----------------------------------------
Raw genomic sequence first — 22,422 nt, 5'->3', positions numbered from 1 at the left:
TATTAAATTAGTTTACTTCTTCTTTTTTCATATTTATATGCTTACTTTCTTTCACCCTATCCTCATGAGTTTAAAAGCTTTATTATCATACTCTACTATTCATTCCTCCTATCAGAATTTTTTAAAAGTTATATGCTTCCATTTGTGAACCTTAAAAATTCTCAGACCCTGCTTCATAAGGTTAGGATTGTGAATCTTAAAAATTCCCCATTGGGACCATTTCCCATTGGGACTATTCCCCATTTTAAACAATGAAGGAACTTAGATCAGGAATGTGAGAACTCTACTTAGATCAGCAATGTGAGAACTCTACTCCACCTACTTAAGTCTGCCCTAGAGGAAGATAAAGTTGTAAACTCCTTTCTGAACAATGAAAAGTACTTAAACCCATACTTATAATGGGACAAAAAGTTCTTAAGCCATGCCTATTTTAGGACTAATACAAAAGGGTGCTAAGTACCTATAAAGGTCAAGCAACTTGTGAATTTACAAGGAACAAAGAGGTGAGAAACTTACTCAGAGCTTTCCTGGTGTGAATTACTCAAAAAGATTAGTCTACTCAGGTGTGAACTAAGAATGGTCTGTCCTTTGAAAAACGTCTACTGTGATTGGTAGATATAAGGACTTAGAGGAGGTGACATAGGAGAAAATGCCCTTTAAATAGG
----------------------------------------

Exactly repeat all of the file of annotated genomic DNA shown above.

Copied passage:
Raw genomic sequence first — 22,422 nt, 5'->3', positions numbered from 1 at the left:
TATTAAATTAGTTTACTTCTTCTTTTTTCATATTTATATGCTTACTTTCTTTCACCCTATCCTCATGAGTTTAAAAGCTTTATTATCATACTCTACTATTCATTCCTCCTATCAGAATTTTTTAAAAGTTATATGCTTCCATTTGTGAACCTTAAAAATTCTCAGACCCTGCTTCATAAGGTTAGGATTGTGAATCTTAAAAATTCCCCATTGGGACCATTTCCCATTGGGACTATTCCCCATTTTAAACAATGAAGGAACTTAGATCAGGAATGTGAGAACTCTACTTAGATCAGCAATGTGAGAACTCTACTCCACCTACTTAAGTCTGCCCTAGAGGAAGATAAAGTTGTAAACTCCTTTCTGAACAATGAAAAGTACTTAAACCCATACTTATAATGGGACAAAAAGTTCTTAAGCCATGCCTATTTTAGGACTAATACAAAAGGGTGCTAAGTACCTATAAAGGTCAAGCAACTTGTGAATTTACAAGGAACAAAGAGGTGAGAAACTTACTCAGAGCTTTCCTGGTGTGAATTACTCAAAAAGATTAGTCTACTCAGGTGTGAACTAAGAATGGTCTGTCCTTTGAAAAACGTCTACTGTGATTGGTAGATATAAGGACTTAGAGGAGGTGACATAGGAGAAAATGCCCTTTAAATAGG